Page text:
BUDAPEST: DECEMBER 1956.
The Red Army had been streaming into the city for a month, brutalizing Hungary's October revolution. The foggy nights, filled all fall with the sounds of ecstatic students, were now split with the jostle of machinery--10 divisions of Soviet tanks--and the uneven light of Molotov cocktails thrown through the rain. Fear blossomed in the dampness. The Premier vanished.
The boy--lean, strikingly handsome--hoped the tumult would pass. During the day he buried himself in schoolwork. Nights he passed at home. But over his books, across his strong Hungarian coffee, he heard rumors: the Russians were rounding up students. Children were disappearing. Trains were leaving for the frontier.
He longed to ignore the stories. He had already lived through the horror of the Nazis, outsmarting the SS, avoiding Budapest's brownshirts. One day his mother had bundled him into the house of a "courageous acquaintance," where they sweated out the pogroms of 1944. He saw his father return from the labor camps on the Eastern front, a proud, garrulous man shriveled by typhoid fever and chilled by pneumonia. Boys at school mocked him: before the war as a Jew, after the war because his father was a businessman (a dairyman, but that was enough). In his government file the boy was already an "enemy of the classes." He wasn't going to wait for the Soviets.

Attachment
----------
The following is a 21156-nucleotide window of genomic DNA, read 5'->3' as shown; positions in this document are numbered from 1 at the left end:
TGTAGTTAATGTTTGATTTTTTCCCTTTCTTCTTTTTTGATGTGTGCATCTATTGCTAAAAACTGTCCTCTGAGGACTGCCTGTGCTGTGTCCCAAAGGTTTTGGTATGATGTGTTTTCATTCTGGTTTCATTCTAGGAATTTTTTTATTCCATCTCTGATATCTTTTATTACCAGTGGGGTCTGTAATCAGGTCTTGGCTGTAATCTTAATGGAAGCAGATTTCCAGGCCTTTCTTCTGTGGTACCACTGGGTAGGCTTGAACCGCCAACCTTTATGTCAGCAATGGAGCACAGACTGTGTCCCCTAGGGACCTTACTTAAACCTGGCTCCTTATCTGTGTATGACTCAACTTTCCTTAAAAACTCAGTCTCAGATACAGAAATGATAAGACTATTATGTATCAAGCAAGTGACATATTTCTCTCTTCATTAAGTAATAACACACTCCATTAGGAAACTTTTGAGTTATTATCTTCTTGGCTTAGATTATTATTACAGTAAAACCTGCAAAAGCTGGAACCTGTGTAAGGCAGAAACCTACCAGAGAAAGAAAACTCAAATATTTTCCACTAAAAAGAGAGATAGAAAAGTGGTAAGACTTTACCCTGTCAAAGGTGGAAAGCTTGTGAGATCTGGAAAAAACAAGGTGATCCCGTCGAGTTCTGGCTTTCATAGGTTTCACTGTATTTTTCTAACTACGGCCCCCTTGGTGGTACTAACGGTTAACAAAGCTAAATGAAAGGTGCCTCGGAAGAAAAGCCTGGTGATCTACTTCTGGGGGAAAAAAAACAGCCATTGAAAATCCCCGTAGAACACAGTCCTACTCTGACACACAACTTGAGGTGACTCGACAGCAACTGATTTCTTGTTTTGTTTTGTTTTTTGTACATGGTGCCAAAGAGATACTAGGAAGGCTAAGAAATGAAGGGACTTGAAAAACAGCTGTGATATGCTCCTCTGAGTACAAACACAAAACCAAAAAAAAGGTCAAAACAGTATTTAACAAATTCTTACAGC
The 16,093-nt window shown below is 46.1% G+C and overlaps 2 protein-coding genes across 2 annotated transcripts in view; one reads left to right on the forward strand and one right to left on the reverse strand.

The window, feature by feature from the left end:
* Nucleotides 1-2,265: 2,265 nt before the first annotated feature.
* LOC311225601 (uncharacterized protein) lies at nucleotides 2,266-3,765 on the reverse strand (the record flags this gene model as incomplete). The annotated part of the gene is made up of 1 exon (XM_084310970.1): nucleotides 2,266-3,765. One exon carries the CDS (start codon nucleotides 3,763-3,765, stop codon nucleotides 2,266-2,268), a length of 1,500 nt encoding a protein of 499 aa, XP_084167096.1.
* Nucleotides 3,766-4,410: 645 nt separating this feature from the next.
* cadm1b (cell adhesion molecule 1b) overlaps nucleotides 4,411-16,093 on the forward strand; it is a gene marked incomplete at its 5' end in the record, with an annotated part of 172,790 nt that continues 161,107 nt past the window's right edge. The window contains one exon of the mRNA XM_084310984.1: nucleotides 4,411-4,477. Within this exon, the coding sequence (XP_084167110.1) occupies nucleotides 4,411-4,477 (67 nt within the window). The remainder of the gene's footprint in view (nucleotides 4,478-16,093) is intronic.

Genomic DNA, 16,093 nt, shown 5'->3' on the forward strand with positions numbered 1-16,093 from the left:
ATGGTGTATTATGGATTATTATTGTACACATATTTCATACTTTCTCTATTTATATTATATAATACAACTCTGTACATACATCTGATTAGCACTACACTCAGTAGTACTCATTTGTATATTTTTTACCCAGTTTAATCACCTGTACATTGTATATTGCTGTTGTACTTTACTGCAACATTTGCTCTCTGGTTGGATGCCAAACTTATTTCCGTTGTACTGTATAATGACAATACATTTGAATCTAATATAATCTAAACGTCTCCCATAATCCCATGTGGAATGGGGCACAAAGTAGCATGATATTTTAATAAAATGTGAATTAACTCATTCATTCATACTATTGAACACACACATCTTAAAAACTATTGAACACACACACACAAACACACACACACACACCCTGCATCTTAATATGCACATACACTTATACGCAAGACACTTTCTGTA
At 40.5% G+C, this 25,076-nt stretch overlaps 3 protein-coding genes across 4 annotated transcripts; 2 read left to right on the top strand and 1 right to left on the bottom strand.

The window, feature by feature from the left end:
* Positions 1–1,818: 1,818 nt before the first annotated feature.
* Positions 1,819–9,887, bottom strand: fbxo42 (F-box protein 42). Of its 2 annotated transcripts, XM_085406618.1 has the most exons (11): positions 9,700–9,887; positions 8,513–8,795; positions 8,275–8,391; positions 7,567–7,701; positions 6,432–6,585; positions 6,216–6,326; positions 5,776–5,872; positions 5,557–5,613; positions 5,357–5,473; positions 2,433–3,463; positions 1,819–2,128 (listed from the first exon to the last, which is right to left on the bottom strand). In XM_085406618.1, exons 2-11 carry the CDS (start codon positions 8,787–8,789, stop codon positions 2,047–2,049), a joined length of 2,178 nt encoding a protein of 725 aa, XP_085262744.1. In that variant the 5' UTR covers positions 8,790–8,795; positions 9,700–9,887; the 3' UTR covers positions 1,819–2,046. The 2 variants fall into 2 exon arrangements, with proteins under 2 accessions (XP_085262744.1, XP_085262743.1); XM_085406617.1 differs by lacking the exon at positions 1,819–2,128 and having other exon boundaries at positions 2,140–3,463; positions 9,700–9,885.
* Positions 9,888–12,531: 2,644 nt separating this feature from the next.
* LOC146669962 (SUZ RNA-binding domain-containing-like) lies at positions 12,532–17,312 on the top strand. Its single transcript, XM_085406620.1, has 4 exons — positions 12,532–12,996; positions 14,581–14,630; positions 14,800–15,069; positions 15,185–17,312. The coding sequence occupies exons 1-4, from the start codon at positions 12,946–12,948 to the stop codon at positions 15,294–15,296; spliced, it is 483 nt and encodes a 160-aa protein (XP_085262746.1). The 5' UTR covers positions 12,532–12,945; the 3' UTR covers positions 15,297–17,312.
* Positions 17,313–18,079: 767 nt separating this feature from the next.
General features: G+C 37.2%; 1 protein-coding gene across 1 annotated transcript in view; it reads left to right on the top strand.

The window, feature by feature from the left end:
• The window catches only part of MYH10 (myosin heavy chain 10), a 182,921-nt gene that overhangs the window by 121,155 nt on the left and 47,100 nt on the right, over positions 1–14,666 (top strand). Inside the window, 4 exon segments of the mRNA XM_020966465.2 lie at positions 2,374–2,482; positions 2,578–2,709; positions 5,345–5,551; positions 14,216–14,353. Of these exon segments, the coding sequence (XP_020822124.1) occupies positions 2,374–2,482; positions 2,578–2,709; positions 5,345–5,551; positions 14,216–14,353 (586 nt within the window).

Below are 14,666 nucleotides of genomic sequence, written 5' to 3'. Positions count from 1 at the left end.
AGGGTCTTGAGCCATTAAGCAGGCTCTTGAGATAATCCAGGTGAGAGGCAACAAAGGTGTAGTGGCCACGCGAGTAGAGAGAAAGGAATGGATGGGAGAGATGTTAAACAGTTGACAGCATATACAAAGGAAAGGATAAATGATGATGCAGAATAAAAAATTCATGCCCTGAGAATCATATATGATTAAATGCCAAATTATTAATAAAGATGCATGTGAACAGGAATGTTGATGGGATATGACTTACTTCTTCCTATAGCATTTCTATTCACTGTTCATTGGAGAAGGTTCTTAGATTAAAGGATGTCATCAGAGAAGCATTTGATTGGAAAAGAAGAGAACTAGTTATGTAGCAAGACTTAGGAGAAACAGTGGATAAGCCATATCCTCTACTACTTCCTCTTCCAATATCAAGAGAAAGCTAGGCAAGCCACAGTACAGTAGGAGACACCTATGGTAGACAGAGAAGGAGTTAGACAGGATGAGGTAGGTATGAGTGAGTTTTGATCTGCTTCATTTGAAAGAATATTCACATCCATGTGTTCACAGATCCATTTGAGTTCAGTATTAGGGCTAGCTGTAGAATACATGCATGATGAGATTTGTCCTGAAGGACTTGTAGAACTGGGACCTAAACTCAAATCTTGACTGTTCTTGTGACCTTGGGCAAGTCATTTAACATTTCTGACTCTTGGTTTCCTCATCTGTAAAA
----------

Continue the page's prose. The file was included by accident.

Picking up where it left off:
So he ran. With his best school friend he hopped a train westward, as close to the Austrian border as they dared. Twenty miles out they were tipped about police checkpoints ahead. The news was grim: the Russians were storming through the countryside, arresting everyone they could. The two would have to race the Red Army to the border. And since no one would guide them, they gathered the last of their money, the last of their courage, and bought directions from a hunchbacked smuggler who spoke of secret byways the Russians hadn't yet discovered.
And so, hours later, he found himself facedown in a muddy field somewhere near the Austrian border--but how near? Soldiers marched by, dogs barked, flares lit the night. Then a voice cried out, in Hungarian, the words paralyzing him with fear: "Who is there?" Even 40 years later, as he laughs at the memory, his eyes harden; he shifts his neck under his collar. Had the smuggler betrayed him? "We thought, 'Shit, this is it.'" The man shouted again. Now at the limits of his courage, the boy finally answered: "Where are we?" "Austria," came the reply. The relief poured cool as the rain. Andras Grof, a name he would later Americanize to Andrew Grove, stood up and picked his way toward the future.